Yet more and more, the restrictions upon park areas came from outside the agency. The insistence of Congress on maintaining control through appropriations effectively prevented the Antiquities Act from being an important weapon in the preservation arsenal. The use of the Antiquities Act was no longer the primary way to preserve a worthy location; instead it became an emergency step used when all other means had failed. If the NPS was to receive funding for a monument authorized by the Antiquities Act, the Interior and Insular Affairs Committee of the U.S. House of Representatives often insisted that the agency request and receive its approval prior to the issuance of a proclamation. Only upon receiving committee approval would budgets for newly established areas be sanctioned. As a result, after 1950 most new national monuments were created by Congress and the Antiquities Act was invoked for their proclamation. Rare occasions saw presidents use the discretionary power that the Antiquities Act offered.

There were, however, a number of cases in which executive fiat made a mockery of any legislative attempts to control the establishment of new areas or even the type of park area labelled a national monument. During each of the Eisenhower, Johnson, and Carter administrations, the NPS and the Department of the Interior made at least one use of the Antiquities Act without the prior sanction of Congress, recalling vividly the administrations of Theodore Roosevelt and Franklin D. Roosevelt, as well as other presidents who regarded executive power over the public domain as an important part of their responsibility. Each attempt created problems, even with members of the president's own party.

Two of the most significant cases of executive proclamation, the establishment of the Chesapeake and Ohio (C & O) Canal in 1961 and the Marble Canyon in 1969, were lame-duck proclamations, following the tradition begun by Theodore Roosevelt with the Mount Olympus National Monument and elevated to an art form by Herbert Hoover after his defeat by Franklin D. Roosevelt in 1932. [25] Another group of important national monuments proclaimed without congressional approval since 1950, the "d-2" group established in Alaska in 1978, mirrored earlier cases where threats of exploitation loomed large. In all cases, at the request of the NPS and the Department of the Interior, the president proclaimed as national monuments areas Congress had considered but had not made national parks. These were maneuvers of the Jackson Hole National Monument variety, the establishment by fiat of areas that Congress would not otherwise reserve.

The establishment of the C & O Canal National Monument in 1961 ended nearly a decade of debate about the character of the park area for that locale. Initial NPS proposals were to develop a parkway, but due to citizen initiative led by Supreme Court Justice William O. Douglas, the canal was ultimately established as a walkway rather than as a road. After nearly seven years of discussion and with the inauguration of John F. Kennedy approaching, Dwight D. Eisenhower attempted to resolve the situation with the establishment of a national monument in the final hours of his administration. [26]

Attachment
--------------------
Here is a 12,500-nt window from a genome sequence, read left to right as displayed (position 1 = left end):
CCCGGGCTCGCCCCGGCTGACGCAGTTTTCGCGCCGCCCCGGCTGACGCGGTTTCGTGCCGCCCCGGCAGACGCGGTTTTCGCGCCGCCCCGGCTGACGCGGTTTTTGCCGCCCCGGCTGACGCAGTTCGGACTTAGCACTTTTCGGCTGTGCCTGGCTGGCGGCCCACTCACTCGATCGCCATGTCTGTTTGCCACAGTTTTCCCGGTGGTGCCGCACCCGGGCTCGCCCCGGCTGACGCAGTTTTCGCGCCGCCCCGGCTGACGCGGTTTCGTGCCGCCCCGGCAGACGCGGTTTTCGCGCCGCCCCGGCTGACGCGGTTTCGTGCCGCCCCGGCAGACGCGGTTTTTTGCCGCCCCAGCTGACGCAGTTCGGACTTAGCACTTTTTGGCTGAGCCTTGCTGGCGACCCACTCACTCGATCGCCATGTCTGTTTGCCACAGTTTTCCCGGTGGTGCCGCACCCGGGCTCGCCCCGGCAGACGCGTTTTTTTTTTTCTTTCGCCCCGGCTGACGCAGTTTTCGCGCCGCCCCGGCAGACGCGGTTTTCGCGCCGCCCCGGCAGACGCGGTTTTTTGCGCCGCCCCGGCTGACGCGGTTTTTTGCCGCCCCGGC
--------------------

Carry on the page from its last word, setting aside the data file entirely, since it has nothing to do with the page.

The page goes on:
Congressman Wayne Aspinall, the chairman of the House Committee on Interior and Insular Affairs, disapproved of such bold executive action. Aspinall's position was that since Congress had to appropriate money for the upkeep of the C & O Canal, no matter how the law read, the legislative branch was entitled to input in the process. Aspinall took a hard-line position, stating that if the president was going to circumvent Congress, then he was going to have to pay for the activation and subsequent needs of any such area out of his own pocket.

Eisenhower's proclamation did not give the Park Service everything it wanted. As in many cases, the initial proclamation was a short-term solution designed to enable further development of the area. It began the process of transforming the C & O Canal to national historic park status, which required congressionally appropriated funds. Aspinall stuck to his position and throughout the 1960s refused to fund development of the park. In effect, the powerful congressman annulled most of the power that remained in the Antiquities Act; any future use of the act unsanctioned by Congress was sure to create controversy. Although rarely used during the prior decade, after the C & O Canal controversy, the Antiquities Act became a measure reserved for emergency or lame-duck situations. [27]

It took less than a decade for the legislative and executive branches to clash over the Antiquities Act once again. During the "lame-duck" portion of his term in 1969, Lyndon B. Johnson established the Marble Canyon National Monument as part of a program to leave a final legacy of his term. Secretary of the Interior Stewart Udall recommended the reservation of large areas of Alaska as well as the fifty-mile area between the Grand Canyon National Park and Glen Canyon National Recreation Area as additions to the National Park System. Johnson apparently was ready to use the Antiquities Act to proclaim nearly eight million acres of national monuments, but in what has been called a "series of excruciating coincidences," the original plan was altered and the one eventually enacted added less than half a million acres to the system. [28]

In December 1968, Richard Nixon announced his new Secretary of the Interior, Gov. Walter Hickel of Alaska. Like the West at the end of nineteenth century, Alaska had been a hotbed of anti-conservationism. Many Alaskans felt that there was too much government intervention in the affairs of their state, and Hickel would have to serve his constituency. His appointment put the sizable Alaskan part of the project in doubt. President Lyndon B. Johnson wondered whether the Governor would offer any support for the new parklands in his state and used this as a reason to delay the proclamation.